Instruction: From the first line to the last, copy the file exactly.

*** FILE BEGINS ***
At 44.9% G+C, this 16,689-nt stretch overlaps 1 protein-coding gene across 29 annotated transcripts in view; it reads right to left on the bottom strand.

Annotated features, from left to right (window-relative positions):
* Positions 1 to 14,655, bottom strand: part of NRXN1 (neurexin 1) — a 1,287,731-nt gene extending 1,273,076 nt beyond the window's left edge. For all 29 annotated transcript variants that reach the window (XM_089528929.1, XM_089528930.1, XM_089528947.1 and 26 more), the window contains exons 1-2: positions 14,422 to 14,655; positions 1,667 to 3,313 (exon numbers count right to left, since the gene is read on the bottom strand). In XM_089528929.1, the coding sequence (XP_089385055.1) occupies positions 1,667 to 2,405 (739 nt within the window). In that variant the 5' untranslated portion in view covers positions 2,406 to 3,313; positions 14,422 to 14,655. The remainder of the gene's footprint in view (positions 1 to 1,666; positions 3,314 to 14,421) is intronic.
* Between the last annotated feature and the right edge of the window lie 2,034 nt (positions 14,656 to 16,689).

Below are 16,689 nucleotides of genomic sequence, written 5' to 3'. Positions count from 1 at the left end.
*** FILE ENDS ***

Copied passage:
At 44.9% G+C, this 16,689-nt stretch overlaps 1 protein-coding gene across 29 annotated transcripts in view; it reads right to left on the bottom strand.

Annotated features, from left to right (window-relative positions):
* Positions 1 to 14,655, bottom strand: part of NRXN1 (neurexin 1) — a 1,287,731-nt gene extending 1,273,076 nt beyond the window's left edge. For all 29 annotated transcript variants that reach the window (XM_089528929.1, XM_089528930.1, XM_089528947.1 and 26 more), the window contains exons 1-2: positions 14,422 to 14,655; positions 1,667 to 3,313 (exon numbers count right to left, since the gene is read on the bottom strand). In XM_089528929.1, the coding sequence (XP_089385055.1) occupies positions 1,667 to 2,405 (739 nt within the window). In that variant the 5' untranslated portion in view covers positions 2,406 to 3,313; positions 14,422 to 14,655. The remainder of the gene's footprint in view (positions 1 to 1,666; positions 3,314 to 14,421) is intronic.
* Between the last annotated feature and the right edge of the window lie 2,034 nt (positions 14,656 to 16,689).

Below are 16,689 nucleotides of genomic sequence, written 5' to 3'. Positions count from 1 at the left end.